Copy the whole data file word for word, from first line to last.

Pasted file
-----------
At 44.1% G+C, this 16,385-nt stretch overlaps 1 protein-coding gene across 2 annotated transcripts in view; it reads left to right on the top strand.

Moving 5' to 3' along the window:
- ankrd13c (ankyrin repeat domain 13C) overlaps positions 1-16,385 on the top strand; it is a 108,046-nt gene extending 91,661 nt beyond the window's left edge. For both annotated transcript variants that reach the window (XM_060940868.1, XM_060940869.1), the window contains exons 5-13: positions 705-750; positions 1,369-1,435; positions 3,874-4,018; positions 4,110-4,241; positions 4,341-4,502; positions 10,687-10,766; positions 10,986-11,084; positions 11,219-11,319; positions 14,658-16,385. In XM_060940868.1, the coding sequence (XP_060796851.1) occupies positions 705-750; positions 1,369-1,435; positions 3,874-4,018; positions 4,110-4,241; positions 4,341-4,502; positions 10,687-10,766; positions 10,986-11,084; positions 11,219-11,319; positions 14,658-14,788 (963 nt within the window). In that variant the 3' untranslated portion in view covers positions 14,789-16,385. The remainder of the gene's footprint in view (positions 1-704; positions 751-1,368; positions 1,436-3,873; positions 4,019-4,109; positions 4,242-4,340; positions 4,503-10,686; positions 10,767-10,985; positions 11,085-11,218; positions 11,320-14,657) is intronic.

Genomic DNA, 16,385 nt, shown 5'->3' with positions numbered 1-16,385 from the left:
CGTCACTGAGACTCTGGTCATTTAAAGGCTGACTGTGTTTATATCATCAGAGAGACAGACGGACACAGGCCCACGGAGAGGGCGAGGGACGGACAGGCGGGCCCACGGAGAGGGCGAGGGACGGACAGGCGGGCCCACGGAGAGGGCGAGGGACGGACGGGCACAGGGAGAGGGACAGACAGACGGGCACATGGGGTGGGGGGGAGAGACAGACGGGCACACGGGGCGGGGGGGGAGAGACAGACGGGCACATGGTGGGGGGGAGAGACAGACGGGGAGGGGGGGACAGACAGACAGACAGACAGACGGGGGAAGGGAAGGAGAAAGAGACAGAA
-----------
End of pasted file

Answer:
At 44.1% G+C, this 16,385-nt stretch overlaps 1 protein-coding gene across 2 annotated transcripts in view; it reads left to right on the top strand.

Moving 5' to 3' along the window:
- ankrd13c (ankyrin repeat domain 13C) overlaps positions 1-16,385 on the top strand; it is a 108,046-nt gene extending 91,661 nt beyond the window's left edge. For both annotated transcript variants that reach the window (XM_060940868.1, XM_060940869.1), the window contains exons 5-13: positions 705-750; positions 1,369-1,435; positions 3,874-4,018; positions 4,110-4,241; positions 4,341-4,502; positions 10,687-10,766; positions 10,986-11,084; positions 11,219-11,319; positions 14,658-16,385. In XM_060940868.1, the coding sequence (XP_060796851.1) occupies positions 705-750; positions 1,369-1,435; positions 3,874-4,018; positions 4,110-4,241; positions 4,341-4,502; positions 10,687-10,766; positions 10,986-11,084; positions 11,219-11,319; positions 14,658-14,788 (963 nt within the window). In that variant the 3' untranslated portion in view covers positions 14,789-16,385. The remainder of the gene's footprint in view (positions 1-704; positions 751-1,368; positions 1,436-3,873; positions 4,019-4,109; positions 4,242-4,340; positions 4,503-10,686; positions 10,767-10,985; positions 11,085-11,218; positions 11,320-14,657) is intronic.

Genomic DNA, 16,385 nt, shown 5'->3' with positions numbered 1-16,385 from the left:
CGTCACTGAGACTCTGGTCATTTAAAGGCTGACTGTGTTTATATCATCAGAGAGACAGACGGACACAGGCCCACGGAGAGGGCGAGGGACGGACAGGCGGGCCCACGGAGAGGGCGAGGGACGGACAGGCGGGCCCACGGAGAGGGCGAGGGACGGACGGGCACAGGGAGAGGGACAGACAGACGGGCACATGGGGTGGGGGGGAGAGACAGACGGGCACACGGGGCGGGGGGGGAGAGACAGACGGGCACATGGTGGGGGGGAGAGACAGACGGGGAGGGGGGGACAGACAGACAGACAGACAGACGGGGGAAGGGAAGGAGAAAGAGACAGAA